THERE WAS another aspect to this week. Last Saturday night, a reported few hundred people conducted a “social march” in Tel Aviv. This very important event opened the news. The social unrest was happily back, the media had something to report on, something which would harm the present government.

The leaders of yesteryear were interviewed repeatedly, and exhorted with questions such as what will you be doing this summer, how will you again raise the flag of social justice?

A third aspect was the question of gasoline prices. Netanyahu and Finance Minister Yuval Steinitz at the last moment lowered the tax on gas, to prevent the price from moving past 8 NIS per liter. This of course did not satisfy the media, the discourse went to the cutbacks that would be needed to finance the gas tax reduction and its negative effect on the poor.

It is of interest to actually look at the facts, not only to give in to a desire for headlines. The cost of living index from January 1999 to December 2008 increased by 20 percent. However, the net income per household per month of the lowest 10% increased over the same period by 25%. The average net monthly income per household increased by 35%. The top 10% had their average income increase by 39%. In other words, most of the increase in net monthly income went to the middle income bracket.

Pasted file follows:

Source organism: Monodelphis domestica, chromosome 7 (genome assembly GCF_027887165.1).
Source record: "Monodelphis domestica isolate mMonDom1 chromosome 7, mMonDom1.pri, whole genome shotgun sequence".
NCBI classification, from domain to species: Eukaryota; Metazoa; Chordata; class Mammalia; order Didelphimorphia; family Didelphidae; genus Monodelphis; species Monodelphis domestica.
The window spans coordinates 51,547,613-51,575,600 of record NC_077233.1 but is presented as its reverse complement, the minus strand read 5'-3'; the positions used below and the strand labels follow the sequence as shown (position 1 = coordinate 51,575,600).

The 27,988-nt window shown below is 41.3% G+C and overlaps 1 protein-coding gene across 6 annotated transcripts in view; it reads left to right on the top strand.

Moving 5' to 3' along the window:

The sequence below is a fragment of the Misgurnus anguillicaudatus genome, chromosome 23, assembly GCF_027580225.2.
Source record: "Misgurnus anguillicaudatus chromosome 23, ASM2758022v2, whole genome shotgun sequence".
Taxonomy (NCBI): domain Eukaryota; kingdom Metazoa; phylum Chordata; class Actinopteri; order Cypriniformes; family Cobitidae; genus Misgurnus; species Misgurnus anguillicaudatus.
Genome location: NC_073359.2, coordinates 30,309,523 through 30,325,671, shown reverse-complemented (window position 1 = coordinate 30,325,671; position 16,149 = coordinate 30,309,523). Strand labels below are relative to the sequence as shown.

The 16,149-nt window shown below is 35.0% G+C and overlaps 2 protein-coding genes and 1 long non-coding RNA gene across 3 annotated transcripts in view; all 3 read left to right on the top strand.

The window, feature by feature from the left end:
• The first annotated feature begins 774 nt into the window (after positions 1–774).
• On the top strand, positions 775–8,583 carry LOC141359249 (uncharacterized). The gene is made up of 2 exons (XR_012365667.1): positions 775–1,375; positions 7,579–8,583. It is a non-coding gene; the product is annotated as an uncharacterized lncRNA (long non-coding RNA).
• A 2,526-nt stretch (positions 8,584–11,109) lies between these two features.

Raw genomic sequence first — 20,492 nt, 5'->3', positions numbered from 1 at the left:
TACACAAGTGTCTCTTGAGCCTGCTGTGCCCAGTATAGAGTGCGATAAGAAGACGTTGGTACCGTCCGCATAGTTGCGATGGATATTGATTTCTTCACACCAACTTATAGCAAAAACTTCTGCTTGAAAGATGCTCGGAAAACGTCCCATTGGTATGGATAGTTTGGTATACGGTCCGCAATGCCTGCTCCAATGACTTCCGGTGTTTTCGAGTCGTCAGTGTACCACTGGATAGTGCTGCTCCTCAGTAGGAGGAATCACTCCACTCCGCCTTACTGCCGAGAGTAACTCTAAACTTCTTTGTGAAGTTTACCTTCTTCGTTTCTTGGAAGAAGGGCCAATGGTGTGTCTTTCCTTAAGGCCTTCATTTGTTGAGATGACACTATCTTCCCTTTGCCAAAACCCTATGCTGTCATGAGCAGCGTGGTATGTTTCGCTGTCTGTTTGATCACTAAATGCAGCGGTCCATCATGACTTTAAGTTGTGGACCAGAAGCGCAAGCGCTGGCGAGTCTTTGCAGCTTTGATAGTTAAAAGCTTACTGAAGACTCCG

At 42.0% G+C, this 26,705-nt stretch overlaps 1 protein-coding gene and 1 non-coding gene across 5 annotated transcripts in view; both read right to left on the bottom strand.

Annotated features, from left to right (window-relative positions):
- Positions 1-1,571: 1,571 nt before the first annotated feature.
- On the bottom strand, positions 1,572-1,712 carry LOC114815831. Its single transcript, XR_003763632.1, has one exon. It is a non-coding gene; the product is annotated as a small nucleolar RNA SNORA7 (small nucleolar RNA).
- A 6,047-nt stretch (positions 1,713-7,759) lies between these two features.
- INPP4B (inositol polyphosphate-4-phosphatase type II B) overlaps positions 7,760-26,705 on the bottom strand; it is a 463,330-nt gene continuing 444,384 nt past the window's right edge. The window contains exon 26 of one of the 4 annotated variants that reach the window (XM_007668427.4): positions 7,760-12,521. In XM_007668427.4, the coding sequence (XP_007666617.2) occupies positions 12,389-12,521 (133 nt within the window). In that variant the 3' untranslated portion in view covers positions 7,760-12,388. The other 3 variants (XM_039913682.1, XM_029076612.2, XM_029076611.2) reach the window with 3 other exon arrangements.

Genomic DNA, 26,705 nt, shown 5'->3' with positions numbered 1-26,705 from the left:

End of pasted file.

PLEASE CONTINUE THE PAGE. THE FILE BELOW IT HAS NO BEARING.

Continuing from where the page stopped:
Contrary to the false claims of Mr. Golan, the Bank of Israel had some good words to say, for example, about the housing prices, which have decreased somewhat toward the end of 2011 due to, among other factors, government policy. The value of stocks decreased, as did the profit of the banks. Perhaps most importantly, although the report notes that the gap between rich and poor in Israel is one of the highest in the Western world, since 2006 the gap has stabilized and has even reduced somewhat. One of the central contributions to the income gap is the lack of employment in the Arab and haredi (ultra-Orthodox) sectors.

Our media is not really bent on improving the lot of the poor, rather its main focus is improving its own lot. Most journalists belong to the middle class. Lowering the price of gas aids the middle class, not the lower class, who cannot afford private vehicles. In fact, a responsible media would have attacked the lowering of taxes on gas. Helping the poor implies using taxes to support education, housing and jobs. It means lowering the price of public transportation. Since cars pollute our air, our media could have raised the issue that Israel should institute a pollution tax.

Our middle class has benefited from the lowering of prices in many spheres, such as electronics, car prices, especially used cars, clothing and many other items. Other items have become more expensive, especially housing. Israel’s economy is not perfect. We have poor people among us, and they should be aided. But only a spoiled society always thinks the neighbor’s grass is greener.

A responsible media would not try to set the economic agenda of the country but would report on what is really being done, and ask tough questions. The populism of Golan, Magal and Shachar create more harm than good.

The authors are respectively vice-chairman and chairman of Israel’s Media Watch.